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More than 200 insiders and people interested in getting a start in New Jersey’s growing cannabis industry gathered to talk about expanding medical marijuana program, trends in CBD and hemp — and if lawmakers will vote to legalize marijuana later this year.
NJ Cannabis Insider’s Live fall event took place at the New Jersey Convention and Exposition Center in Edison Wednesday. NJ Cannabis Insider is a weekly subscriber-based newsletter produced by NJ Advance Media, which also publishes NJ.com, The Star-Ledger and other affiliated papers.
While faltering efforts to legalize marijuana in the state have left Democratic lawmakers, social justice advocates and budding business leaders disappointed, the day’s speakers and panels focused on the opportunities that do exist. Those include ancillary businesses that aren’t directly involved in the production and sale of marijuana and the soon-to-launch hemp farming industry.
They also talked about shedding the stigma that surrounds the plant and creating equal opportunities for women and minorities.
“The cannabis industry isn’t a stoner selling weed out of the back of his van, as you all know, any more,” Beth Stavola, the keynote speaker and chief strategy officer of the cannabis company iAnthus, said.
Other panelists focused on how to comply with regulations, the necessary professionals businesses need to navigate the industry and how the Garden State should move forward.
While some in the medical community have become more knowledgeable of cannabis, the lack of large scale research still presents barriers.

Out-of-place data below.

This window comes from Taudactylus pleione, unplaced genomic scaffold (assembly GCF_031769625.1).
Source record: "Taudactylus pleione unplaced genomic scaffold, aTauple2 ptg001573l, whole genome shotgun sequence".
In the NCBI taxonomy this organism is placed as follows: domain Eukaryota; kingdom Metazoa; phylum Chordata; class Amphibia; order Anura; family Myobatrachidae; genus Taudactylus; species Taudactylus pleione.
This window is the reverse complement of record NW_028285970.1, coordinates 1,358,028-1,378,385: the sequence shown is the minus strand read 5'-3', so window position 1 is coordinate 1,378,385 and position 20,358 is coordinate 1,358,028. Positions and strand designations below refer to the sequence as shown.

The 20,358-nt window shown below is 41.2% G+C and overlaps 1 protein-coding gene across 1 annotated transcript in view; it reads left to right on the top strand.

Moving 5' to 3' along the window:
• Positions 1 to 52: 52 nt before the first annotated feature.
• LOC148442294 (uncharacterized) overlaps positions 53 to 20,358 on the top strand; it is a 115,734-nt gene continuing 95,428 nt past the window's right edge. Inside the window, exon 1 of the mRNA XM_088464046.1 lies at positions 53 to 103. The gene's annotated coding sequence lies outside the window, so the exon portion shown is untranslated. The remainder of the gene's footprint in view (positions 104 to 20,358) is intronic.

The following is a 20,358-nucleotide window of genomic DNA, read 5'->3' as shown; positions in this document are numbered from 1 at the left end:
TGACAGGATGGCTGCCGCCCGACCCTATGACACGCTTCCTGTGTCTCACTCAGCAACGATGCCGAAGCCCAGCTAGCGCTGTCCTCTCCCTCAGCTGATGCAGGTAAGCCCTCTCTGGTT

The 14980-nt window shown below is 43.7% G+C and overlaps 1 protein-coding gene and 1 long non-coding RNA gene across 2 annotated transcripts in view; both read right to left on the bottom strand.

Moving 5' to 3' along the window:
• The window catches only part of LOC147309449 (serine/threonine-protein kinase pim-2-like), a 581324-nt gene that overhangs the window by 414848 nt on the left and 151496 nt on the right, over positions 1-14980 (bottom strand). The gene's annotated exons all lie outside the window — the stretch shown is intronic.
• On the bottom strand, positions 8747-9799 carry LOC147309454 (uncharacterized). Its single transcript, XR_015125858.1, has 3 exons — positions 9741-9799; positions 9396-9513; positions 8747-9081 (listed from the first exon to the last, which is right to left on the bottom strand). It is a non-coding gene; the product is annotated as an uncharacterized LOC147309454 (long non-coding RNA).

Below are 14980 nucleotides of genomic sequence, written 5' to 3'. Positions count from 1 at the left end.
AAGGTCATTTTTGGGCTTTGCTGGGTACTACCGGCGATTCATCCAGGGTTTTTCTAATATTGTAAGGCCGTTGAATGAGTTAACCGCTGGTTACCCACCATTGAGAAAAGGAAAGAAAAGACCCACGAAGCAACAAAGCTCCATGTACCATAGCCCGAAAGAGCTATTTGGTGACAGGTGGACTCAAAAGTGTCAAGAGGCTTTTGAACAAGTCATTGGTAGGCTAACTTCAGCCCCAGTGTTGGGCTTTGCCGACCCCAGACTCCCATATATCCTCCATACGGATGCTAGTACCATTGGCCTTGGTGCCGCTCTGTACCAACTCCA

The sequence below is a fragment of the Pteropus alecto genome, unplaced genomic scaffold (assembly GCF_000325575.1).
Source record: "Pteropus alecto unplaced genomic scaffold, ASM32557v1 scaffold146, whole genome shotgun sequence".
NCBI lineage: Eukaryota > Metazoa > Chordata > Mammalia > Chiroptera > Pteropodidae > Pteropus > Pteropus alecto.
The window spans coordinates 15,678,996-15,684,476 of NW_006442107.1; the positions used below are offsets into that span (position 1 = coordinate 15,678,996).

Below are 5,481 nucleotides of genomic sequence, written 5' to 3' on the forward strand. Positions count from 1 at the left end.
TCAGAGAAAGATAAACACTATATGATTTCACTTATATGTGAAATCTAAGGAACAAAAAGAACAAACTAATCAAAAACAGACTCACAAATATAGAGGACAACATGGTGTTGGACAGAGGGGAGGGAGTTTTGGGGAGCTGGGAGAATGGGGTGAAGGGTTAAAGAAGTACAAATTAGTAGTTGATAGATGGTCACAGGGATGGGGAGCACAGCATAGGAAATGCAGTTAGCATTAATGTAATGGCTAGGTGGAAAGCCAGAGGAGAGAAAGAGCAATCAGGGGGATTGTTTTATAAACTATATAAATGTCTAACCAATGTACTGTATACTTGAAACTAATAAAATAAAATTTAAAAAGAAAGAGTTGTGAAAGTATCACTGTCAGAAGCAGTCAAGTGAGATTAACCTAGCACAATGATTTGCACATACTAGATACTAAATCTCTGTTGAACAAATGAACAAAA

Dr. Robert Chapdelaine, a pain specialist, told a panel for medical professionals, “there’s a lack of basic scientific understanding of how the cannabinoid system works.”
When asked if he felt comfortable offering marijuana as treatment for pain, he called the drug “the lesser of two evils,” as it has provided an alternative to opioids. “We have options where we didn’t have options before.”
Lobbyists, activists and leaders said there’s still work to be done to move the needle on legal weed, like educating mayors and getting hold-out legislators on board. But they’re optimistic
“There are so many conversations,” said Colleen Mahr, president of the N.J. League of Municipalities. “But I do believe we are closer to the finish line. I do believe the state of New Jersey deserves to be commended nationally because we are tackling the legalization.”
New Jersey lawmakers will likely vote on marijuana during the legislature’s lame duck session between November and January. But no one knows yet if the vote will be on a proposed law legalizing weed or to place a referendum on the November 2020 ballot asking voters to decide.
“I do believe that all three legs of the political process in the state of New Jersey are aligned, motivated and sincerely trying to move forward,” said Bill Pascrell III, a lobbyist at Princeton Public Affairs. “It may not be the ultimate legislative draft we want to see. But like anything else, this is a game of ankle biting and moving the ball forward.”
Some don’t see the decision by Senate President Stephen Sweeney to cancel a vote on legal weed in March as a failure — the fact that the state came so close gives them hope.
“We were really close the last time. We punted, we weren’t sacked,” said Fruqan Mouzon cannabis chair at McElroy, Deutsch, Mulvaney & Carpenter, who is optimistic about marijuana legalization passing. “I’m not 100 percent sure it wouldn’t have passed last time.”
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